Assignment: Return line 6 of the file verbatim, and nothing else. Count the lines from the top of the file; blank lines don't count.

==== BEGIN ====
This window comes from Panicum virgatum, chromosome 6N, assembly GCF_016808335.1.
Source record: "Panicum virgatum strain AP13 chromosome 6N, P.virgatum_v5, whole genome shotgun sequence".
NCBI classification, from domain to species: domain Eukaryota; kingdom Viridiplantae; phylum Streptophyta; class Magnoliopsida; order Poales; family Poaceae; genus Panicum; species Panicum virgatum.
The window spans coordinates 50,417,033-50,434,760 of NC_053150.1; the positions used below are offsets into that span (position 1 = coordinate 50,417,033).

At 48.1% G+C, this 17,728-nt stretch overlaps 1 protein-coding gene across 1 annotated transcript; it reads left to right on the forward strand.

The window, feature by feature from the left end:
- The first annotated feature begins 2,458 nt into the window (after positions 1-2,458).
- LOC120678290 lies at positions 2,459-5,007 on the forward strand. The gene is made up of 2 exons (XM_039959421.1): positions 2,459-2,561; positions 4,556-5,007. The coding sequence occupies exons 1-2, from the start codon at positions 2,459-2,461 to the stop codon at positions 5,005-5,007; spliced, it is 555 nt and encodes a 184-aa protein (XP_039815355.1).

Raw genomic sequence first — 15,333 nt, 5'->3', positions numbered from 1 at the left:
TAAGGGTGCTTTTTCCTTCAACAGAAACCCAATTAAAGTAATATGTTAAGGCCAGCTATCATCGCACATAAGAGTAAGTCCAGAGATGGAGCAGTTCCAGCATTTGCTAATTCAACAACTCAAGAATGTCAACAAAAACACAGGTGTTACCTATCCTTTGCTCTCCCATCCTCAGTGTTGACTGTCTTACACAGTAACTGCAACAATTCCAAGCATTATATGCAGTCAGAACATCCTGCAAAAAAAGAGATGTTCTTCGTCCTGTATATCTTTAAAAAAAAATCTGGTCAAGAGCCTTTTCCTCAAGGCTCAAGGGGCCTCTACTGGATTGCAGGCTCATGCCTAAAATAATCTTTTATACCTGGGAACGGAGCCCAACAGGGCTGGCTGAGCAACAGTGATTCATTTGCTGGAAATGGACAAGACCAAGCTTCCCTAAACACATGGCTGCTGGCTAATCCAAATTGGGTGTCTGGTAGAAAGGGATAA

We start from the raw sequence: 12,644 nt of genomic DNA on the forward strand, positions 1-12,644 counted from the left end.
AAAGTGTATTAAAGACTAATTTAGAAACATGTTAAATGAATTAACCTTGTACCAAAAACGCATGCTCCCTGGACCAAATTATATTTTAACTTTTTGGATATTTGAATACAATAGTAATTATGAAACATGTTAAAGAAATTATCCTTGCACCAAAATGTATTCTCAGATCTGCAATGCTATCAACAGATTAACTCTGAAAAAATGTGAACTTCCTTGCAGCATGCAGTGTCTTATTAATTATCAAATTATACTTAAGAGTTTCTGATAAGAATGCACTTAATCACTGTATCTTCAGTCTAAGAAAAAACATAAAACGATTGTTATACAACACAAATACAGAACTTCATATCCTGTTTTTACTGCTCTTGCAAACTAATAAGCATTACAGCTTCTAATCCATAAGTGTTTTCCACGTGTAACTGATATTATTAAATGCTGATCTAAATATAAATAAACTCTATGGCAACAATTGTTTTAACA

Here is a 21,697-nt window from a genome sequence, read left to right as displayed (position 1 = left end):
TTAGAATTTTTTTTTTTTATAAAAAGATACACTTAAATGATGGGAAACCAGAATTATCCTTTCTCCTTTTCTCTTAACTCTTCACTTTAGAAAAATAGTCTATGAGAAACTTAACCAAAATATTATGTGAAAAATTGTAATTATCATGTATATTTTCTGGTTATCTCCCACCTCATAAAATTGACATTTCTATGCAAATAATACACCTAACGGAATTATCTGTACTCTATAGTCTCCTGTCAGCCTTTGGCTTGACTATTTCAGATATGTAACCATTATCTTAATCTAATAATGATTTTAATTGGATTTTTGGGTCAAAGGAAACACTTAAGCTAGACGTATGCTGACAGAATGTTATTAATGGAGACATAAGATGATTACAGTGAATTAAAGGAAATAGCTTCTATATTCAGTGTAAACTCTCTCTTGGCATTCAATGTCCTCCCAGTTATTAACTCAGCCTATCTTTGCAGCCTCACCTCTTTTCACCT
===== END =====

The window, feature by feature from the left end: